Back in 1998, IBM identified Microsoft as the number-one emerging threat in its ownership of the corporate application development market. Microsoft was fast becoming the dominant provider in development tools, which would ultimately lead companies away from an IBM-centric environment to one that was Microsoft-centric.
To stay competitive, IBM thought it needed to bring developers to Java-based middleware, says Lee Nackman, CTO and vice president of Design, Construction, and Test Tools at IBM's Rational Software division. Work began in 1999 on an IDE for just that purpose, culminating in the formation of the Eclipse Foundation and the subsequent release of the Eclipse project into the public domain in 2001.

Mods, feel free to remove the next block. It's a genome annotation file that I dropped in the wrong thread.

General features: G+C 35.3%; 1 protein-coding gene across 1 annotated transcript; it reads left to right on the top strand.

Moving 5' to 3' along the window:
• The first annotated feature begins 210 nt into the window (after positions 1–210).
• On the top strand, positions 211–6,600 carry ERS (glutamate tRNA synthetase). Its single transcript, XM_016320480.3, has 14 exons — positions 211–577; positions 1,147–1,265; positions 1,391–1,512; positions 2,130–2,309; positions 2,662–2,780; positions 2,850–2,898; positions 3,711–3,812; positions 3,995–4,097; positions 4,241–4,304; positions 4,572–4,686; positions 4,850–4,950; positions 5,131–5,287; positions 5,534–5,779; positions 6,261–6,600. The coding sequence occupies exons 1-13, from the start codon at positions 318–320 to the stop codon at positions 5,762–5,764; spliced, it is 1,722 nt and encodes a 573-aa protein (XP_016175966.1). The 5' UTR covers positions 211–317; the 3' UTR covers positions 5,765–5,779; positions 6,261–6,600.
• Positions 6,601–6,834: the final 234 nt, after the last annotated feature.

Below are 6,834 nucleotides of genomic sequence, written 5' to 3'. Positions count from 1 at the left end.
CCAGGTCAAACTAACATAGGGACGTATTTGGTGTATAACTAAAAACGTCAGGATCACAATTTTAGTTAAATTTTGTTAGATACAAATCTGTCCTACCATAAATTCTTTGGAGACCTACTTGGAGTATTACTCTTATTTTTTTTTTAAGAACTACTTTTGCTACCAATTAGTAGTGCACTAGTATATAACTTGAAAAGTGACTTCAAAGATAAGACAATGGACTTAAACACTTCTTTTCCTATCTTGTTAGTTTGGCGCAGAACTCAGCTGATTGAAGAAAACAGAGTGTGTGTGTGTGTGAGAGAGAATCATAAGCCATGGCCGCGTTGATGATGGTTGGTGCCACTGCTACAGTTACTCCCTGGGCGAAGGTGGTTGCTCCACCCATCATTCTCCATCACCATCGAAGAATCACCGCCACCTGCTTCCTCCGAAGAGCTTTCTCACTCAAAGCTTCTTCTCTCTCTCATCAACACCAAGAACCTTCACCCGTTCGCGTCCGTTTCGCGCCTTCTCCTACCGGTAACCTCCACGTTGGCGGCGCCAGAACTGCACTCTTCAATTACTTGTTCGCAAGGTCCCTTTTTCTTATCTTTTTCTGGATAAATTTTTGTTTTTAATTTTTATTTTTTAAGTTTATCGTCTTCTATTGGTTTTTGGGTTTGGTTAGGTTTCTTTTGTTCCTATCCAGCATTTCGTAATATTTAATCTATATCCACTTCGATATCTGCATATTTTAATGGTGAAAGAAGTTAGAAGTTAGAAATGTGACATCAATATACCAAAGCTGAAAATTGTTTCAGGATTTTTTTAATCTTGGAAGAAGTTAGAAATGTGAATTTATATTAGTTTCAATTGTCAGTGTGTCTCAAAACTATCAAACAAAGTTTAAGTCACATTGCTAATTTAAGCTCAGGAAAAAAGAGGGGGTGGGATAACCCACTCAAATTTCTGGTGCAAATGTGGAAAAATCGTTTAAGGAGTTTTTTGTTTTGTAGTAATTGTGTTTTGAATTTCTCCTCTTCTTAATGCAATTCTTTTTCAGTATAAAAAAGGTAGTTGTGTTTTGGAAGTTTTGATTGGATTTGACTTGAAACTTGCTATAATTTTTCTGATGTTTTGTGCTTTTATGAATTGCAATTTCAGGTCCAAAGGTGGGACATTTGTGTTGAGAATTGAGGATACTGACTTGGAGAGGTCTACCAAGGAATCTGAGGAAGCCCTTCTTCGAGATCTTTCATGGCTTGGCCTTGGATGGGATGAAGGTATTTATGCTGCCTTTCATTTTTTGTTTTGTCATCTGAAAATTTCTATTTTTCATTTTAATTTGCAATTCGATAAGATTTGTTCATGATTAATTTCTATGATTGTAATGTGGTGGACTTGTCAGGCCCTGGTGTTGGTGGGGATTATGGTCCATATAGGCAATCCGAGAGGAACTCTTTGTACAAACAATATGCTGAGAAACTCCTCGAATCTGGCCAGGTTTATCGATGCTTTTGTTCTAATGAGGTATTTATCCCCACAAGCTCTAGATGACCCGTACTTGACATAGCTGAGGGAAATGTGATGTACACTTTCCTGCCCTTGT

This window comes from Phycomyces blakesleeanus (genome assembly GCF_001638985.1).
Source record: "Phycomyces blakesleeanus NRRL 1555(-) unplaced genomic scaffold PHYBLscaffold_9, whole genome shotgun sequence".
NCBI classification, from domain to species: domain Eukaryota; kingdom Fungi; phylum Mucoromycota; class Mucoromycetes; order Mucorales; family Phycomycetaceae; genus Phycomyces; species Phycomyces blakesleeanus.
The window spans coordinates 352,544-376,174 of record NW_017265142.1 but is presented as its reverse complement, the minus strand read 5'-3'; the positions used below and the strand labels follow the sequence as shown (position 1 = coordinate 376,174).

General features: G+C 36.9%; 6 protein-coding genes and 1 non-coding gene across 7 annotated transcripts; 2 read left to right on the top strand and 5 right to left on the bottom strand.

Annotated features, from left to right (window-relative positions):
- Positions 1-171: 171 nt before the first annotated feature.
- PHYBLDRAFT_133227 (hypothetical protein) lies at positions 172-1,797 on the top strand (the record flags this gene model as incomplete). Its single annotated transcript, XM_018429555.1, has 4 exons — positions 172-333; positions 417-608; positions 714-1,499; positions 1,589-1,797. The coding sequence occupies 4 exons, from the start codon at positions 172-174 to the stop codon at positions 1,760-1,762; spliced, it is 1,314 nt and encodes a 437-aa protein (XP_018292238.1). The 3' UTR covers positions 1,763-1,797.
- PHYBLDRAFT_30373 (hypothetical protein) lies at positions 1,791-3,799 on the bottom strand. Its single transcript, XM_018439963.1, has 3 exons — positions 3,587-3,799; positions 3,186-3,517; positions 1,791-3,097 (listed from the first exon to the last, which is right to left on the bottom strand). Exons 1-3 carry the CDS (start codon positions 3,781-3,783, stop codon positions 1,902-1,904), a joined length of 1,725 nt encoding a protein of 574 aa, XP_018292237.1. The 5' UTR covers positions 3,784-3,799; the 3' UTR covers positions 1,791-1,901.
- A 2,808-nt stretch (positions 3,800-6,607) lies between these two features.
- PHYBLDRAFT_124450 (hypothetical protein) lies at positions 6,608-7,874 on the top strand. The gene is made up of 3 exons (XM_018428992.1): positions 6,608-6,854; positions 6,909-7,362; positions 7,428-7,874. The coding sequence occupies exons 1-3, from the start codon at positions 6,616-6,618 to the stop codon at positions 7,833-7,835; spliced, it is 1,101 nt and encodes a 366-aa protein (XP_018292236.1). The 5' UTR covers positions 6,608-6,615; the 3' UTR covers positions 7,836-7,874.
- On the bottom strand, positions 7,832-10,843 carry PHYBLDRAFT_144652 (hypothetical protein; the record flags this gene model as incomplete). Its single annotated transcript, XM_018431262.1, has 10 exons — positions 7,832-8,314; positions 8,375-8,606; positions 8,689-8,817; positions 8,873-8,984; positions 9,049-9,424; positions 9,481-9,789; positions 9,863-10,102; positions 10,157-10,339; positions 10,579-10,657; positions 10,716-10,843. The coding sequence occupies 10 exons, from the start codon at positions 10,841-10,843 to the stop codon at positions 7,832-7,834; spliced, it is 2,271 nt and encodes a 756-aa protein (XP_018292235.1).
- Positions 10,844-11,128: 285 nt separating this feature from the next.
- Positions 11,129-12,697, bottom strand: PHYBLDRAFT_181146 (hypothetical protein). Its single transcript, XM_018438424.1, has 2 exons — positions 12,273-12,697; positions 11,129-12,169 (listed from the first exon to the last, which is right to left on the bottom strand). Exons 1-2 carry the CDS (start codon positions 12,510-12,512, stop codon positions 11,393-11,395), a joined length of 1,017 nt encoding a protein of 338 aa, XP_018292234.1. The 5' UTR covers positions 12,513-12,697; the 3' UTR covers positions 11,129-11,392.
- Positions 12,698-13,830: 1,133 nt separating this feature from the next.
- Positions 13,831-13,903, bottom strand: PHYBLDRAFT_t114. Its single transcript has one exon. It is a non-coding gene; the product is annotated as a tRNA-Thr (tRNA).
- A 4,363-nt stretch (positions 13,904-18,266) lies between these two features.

Since then, the Eclipse project has become something of a who's who in Microsoft opponents, including HP, IBM, SAP, Novell, and Oracle, and smaller developers such as Genuitec.